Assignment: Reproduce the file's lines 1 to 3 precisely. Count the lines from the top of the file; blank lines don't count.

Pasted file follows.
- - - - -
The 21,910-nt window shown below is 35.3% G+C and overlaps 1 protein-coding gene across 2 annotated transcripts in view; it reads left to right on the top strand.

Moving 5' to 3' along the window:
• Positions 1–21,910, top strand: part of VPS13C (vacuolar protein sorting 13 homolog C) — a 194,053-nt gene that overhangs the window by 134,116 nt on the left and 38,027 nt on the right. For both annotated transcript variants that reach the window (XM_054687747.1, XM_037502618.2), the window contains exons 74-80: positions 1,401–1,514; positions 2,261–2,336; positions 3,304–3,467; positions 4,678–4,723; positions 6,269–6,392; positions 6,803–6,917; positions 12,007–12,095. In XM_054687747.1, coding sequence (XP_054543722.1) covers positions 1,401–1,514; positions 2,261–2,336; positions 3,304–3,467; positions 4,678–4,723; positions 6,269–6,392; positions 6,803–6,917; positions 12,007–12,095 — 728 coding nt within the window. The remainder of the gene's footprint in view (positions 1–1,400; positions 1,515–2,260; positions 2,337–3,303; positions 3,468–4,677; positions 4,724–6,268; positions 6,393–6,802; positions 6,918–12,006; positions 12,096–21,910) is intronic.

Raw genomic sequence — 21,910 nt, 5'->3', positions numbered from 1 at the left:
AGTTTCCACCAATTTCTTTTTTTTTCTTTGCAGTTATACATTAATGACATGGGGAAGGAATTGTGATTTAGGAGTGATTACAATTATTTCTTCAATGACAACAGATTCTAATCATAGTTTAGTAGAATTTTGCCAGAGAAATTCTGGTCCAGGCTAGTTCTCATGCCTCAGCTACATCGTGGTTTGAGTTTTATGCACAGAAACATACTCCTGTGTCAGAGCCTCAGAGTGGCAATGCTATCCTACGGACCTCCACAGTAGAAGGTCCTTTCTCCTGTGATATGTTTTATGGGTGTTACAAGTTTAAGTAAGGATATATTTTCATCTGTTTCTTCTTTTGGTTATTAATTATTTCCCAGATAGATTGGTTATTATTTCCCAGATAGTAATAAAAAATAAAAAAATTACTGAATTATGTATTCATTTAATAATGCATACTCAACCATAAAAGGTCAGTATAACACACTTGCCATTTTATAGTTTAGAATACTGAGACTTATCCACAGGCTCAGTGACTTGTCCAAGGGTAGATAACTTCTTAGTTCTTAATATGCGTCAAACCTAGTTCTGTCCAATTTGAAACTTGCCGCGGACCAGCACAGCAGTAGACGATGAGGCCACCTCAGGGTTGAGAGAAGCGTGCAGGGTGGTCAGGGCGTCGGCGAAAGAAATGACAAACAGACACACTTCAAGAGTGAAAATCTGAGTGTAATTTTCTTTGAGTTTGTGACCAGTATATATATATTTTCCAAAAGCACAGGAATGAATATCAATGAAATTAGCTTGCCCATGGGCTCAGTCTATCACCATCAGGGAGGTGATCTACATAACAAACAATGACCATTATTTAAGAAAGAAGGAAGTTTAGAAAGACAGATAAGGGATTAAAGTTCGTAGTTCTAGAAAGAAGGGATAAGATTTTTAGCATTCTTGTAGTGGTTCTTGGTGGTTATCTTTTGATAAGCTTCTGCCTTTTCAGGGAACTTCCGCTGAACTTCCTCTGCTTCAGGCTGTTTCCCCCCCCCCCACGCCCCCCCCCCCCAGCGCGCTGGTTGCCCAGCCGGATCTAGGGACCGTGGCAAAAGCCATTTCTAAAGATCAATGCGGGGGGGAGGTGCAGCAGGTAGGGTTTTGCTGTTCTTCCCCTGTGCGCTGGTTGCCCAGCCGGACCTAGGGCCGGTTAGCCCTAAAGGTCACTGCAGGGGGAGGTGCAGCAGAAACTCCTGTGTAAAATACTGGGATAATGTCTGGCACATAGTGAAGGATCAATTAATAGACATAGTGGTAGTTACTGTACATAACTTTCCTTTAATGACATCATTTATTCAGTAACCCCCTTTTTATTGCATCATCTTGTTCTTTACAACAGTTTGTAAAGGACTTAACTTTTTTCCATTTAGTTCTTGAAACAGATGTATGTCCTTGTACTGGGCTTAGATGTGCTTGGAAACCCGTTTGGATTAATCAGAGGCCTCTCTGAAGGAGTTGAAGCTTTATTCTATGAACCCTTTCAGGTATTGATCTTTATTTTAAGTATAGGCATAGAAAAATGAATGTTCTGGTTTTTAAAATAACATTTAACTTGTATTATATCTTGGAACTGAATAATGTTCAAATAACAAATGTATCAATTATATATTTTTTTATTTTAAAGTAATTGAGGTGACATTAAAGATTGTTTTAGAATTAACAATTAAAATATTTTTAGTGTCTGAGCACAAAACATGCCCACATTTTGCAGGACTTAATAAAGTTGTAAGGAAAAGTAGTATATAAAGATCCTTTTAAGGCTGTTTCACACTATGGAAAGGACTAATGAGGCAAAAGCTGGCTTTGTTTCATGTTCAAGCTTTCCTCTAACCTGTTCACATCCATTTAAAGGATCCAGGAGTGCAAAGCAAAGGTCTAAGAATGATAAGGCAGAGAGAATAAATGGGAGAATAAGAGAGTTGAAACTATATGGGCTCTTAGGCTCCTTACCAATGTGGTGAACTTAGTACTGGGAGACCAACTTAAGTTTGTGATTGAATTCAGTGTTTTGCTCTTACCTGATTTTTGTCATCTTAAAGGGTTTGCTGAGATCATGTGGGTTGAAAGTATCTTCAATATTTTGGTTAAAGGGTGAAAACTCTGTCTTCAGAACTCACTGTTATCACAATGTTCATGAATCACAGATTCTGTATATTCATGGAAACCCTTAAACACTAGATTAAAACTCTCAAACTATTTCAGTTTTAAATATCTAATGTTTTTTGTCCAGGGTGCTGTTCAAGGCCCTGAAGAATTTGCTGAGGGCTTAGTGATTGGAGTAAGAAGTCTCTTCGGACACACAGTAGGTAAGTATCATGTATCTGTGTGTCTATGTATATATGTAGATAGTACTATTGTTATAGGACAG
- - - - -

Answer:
The 21,910-nt window shown below is 35.3% G+C and overlaps 1 protein-coding gene across 2 annotated transcripts in view; it reads left to right on the top strand.

Moving 5' to 3' along the window:
• Positions 1–21,910, top strand: part of VPS13C (vacuolar protein sorting 13 homolog C) — a 194,053-nt gene that overhangs the window by 134,116 nt on the left and 38,027 nt on the right. For both annotated transcript variants that reach the window (XM_054687747.1, XM_037502618.2), the window contains exons 74-80: positions 1,401–1,514; positions 2,261–2,336; positions 3,304–3,467; positions 4,678–4,723; positions 6,269–6,392; positions 6,803–6,917; positions 12,007–12,095. In XM_054687747.1, coding sequence (XP_054543722.1) covers positions 1,401–1,514; positions 2,261–2,336; positions 3,304–3,467; positions 4,678–4,723; positions 6,269–6,392; positions 6,803–6,917; positions 12,007–12,095 — 728 coding nt within the window. The remainder of the gene's footprint in view (positions 1–1,400; positions 1,515–2,260; positions 2,337–3,303; positions 3,468–4,677; positions 4,724–6,268; positions 6,393–6,802; positions 6,918–12,006; positions 12,096–21,910) is intronic.